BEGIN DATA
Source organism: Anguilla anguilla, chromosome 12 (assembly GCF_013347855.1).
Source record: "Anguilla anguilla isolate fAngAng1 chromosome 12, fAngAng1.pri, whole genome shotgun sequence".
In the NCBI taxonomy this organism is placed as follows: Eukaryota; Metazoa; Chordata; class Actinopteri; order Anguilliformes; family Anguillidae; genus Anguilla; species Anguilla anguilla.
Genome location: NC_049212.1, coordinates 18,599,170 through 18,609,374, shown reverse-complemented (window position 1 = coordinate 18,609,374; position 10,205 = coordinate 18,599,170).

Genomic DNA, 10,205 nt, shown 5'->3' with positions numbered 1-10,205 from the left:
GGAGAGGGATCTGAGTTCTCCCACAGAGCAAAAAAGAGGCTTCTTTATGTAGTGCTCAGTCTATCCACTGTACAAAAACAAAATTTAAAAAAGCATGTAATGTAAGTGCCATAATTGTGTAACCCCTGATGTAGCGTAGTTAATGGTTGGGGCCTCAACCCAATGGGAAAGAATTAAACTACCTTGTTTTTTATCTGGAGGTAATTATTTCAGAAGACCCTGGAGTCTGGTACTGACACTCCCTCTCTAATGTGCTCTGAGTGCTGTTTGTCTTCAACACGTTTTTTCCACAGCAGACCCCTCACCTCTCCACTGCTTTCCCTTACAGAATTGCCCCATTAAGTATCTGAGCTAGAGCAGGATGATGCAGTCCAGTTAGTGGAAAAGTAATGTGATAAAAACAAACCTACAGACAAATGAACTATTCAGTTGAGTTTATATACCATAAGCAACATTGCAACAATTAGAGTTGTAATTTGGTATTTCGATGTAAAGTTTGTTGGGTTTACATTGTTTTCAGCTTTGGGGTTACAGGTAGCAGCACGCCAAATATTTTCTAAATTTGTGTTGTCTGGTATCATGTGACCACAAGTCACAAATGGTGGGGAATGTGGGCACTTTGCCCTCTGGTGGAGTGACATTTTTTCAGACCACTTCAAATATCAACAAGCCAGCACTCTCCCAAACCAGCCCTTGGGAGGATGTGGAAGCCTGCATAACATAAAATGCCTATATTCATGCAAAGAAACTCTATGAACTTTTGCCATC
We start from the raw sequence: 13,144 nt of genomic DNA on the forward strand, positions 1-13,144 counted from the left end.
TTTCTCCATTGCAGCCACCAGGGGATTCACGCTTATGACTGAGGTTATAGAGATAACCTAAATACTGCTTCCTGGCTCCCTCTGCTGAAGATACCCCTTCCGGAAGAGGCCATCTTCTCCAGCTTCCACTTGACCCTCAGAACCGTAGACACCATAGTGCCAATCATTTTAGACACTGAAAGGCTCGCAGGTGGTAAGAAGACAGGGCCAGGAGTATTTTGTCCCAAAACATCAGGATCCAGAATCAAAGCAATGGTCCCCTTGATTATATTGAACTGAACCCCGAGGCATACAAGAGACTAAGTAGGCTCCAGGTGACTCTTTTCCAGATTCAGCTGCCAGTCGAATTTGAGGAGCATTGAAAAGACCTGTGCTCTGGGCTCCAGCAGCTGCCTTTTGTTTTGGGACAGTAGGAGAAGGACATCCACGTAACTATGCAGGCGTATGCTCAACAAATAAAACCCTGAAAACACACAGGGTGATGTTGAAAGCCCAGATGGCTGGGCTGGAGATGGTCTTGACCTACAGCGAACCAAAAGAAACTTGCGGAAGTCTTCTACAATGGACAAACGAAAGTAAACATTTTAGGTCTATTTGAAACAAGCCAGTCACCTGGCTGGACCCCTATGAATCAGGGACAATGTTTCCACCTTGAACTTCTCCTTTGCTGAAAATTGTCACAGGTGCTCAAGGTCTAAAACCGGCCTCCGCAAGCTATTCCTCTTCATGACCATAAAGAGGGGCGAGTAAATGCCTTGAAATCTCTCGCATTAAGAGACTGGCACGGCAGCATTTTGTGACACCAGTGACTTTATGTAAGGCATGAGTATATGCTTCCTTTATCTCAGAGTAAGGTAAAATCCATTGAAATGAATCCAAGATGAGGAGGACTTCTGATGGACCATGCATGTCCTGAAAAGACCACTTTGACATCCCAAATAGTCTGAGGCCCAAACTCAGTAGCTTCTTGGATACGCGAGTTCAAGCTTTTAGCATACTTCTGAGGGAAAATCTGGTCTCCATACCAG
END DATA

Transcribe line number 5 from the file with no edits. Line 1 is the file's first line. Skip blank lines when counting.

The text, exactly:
Genomic DNA, 10,205 nt, shown 5'->3' with positions numbered 1-10,205 from the left: